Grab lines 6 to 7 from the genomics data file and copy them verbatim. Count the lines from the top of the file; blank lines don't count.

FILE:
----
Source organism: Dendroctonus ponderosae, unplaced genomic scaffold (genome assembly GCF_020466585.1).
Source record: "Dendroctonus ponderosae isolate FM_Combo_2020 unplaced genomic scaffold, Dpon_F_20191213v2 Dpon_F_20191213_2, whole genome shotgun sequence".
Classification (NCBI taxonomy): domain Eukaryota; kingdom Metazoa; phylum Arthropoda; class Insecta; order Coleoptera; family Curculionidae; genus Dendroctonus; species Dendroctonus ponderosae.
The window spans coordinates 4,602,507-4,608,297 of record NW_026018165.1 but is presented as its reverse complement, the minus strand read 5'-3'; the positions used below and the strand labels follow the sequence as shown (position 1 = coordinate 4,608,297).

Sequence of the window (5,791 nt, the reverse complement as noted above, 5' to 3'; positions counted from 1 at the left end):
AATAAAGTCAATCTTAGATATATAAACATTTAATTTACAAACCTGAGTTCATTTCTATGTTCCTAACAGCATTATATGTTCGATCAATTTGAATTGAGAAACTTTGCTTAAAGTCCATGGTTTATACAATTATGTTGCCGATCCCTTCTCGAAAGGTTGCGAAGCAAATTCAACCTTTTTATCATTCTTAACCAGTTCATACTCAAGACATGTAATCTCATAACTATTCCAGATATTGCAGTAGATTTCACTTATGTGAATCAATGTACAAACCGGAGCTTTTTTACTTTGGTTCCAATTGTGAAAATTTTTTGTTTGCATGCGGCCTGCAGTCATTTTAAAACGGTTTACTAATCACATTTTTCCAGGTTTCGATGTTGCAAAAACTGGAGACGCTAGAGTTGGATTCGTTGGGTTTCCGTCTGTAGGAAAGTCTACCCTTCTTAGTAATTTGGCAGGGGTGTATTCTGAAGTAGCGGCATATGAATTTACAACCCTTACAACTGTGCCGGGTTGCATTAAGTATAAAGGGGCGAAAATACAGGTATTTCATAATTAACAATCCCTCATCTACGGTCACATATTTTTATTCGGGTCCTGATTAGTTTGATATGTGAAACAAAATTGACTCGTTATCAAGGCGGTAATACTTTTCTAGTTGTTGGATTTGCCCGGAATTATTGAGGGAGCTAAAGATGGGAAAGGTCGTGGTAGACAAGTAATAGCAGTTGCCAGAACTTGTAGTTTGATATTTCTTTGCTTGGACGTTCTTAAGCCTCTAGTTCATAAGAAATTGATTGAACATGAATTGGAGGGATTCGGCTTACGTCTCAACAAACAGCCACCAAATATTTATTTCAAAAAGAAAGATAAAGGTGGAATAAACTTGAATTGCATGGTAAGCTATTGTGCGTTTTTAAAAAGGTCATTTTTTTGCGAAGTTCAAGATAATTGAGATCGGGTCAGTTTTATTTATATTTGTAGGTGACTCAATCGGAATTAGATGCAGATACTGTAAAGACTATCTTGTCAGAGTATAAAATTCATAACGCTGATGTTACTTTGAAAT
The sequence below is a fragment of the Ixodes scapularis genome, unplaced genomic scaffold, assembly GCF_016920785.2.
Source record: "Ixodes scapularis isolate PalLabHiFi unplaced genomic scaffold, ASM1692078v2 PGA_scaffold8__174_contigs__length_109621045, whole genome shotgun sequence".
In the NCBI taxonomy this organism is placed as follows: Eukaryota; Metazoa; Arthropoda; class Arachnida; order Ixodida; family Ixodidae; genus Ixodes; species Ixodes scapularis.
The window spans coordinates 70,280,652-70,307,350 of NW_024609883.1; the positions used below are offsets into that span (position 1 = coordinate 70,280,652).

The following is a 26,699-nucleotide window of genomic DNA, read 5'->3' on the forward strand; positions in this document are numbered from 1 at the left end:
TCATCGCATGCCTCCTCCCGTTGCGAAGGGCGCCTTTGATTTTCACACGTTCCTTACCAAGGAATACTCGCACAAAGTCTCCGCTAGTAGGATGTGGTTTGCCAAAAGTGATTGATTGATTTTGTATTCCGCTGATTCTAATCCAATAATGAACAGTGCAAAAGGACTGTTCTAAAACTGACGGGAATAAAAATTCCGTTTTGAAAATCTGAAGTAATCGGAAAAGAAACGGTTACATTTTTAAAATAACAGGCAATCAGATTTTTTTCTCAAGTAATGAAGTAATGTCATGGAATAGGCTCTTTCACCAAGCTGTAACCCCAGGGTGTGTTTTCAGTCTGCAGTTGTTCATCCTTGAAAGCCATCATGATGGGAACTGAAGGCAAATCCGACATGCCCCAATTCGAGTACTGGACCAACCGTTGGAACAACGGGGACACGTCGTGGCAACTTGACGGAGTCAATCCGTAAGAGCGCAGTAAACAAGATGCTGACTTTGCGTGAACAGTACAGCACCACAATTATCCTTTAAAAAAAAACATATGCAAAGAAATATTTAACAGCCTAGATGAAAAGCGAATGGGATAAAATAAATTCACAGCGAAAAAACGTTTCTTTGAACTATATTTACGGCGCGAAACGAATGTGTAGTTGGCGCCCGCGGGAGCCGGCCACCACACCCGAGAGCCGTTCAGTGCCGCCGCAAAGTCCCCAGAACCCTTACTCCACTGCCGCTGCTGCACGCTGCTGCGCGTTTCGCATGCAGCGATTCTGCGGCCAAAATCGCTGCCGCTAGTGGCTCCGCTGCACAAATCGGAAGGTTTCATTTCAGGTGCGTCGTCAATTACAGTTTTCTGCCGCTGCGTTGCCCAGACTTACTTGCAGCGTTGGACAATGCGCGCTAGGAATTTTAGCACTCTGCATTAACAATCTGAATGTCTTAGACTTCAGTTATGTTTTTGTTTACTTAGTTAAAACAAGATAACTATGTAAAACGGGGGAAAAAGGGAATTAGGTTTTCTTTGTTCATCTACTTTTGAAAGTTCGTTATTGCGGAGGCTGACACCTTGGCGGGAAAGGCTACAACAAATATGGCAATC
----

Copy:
AATAAAGTCAATCTTAGATATATAAACATTTAATTTACAAACCTGAGTTCATTTCTATGTTCCTAACAGCATTATATGTTCGATCAATTTGAATTGAGAAACTTTGCTTAAAGTCCATGGTTTATACAATTATGTTGCCGATCCCTTCTCGAAAGGTTGCGAAGCAAATTCAACCTTTTTATCATTCTTAACCAGTTCATACTCAAGACATGTAATCTCATAACTATTCCAGATATTGCAGTAGATTTCACTTATGTGAATCAATGTACAAACCGGAGCTTTTTTACTTTGGTTCCAATTGTGAAAATTTTTTGTTTGCATGCGGCCTGCAGTCATTTTAAAACGGTTTACTAATCACATTTTTCCAGGTTTCGATGTTGCAAAAACTGGAGACGCTAGAGTTGGATTCGTTGGGTTTCCGTCTGTAGGAAAGTCTACCCTTCTTAGTAATTTGGCAGGGGTGTATTCTGAAGTAGCGGCATATGAATTTACAACCCTTACAACTGTGCCGGGTTGCATTAAGTATAAAGGGGCGAAAATACAGGTATTTCATAATTAACAATCCCTCATCTACGGTCACATATTTTTATTCGGGTCCTGATTAGTTTGATATGTGAAACAAAATTGACTCGTTATCAAGGCGGTAATACTTTTCTAGTTGTTGGATTTGCCCGGAATTATTGAGGGAGCTAAAGATGGGAAAGGTCGTGGTAGACAAGTAATAGCAGTTGCCAGAACTTGTAGTTTGATATTTCTTTGCTTGGACGTTCTTAAGCCTCTAGTTCATAAGAAATTGATTGAACATGAATTGGAGGGATTCGGCTTACGTCTCAACAAACAGCCACCAAATATTTATTTCAAAAAGAAAGATAAAGGTGGAATAAACTTGAATTGCATGGTAAGCTATTGTGCGTTTTTAAAAAGGTCATTTTTTTGCGAAGTTCAAGATAATTGAGATCGGGTCAGTTTTATTTATATTTGTAGGTGACTCAATCGGAATTAGATGCAGATACTGTAAAGACTATCTTGTCAGAGTATAAAATTCATAACGCTGATGTTACTTTGAAAT
The sequence below is a fragment of the Ixodes scapularis genome, unplaced genomic scaffold, assembly GCF_016920785.2.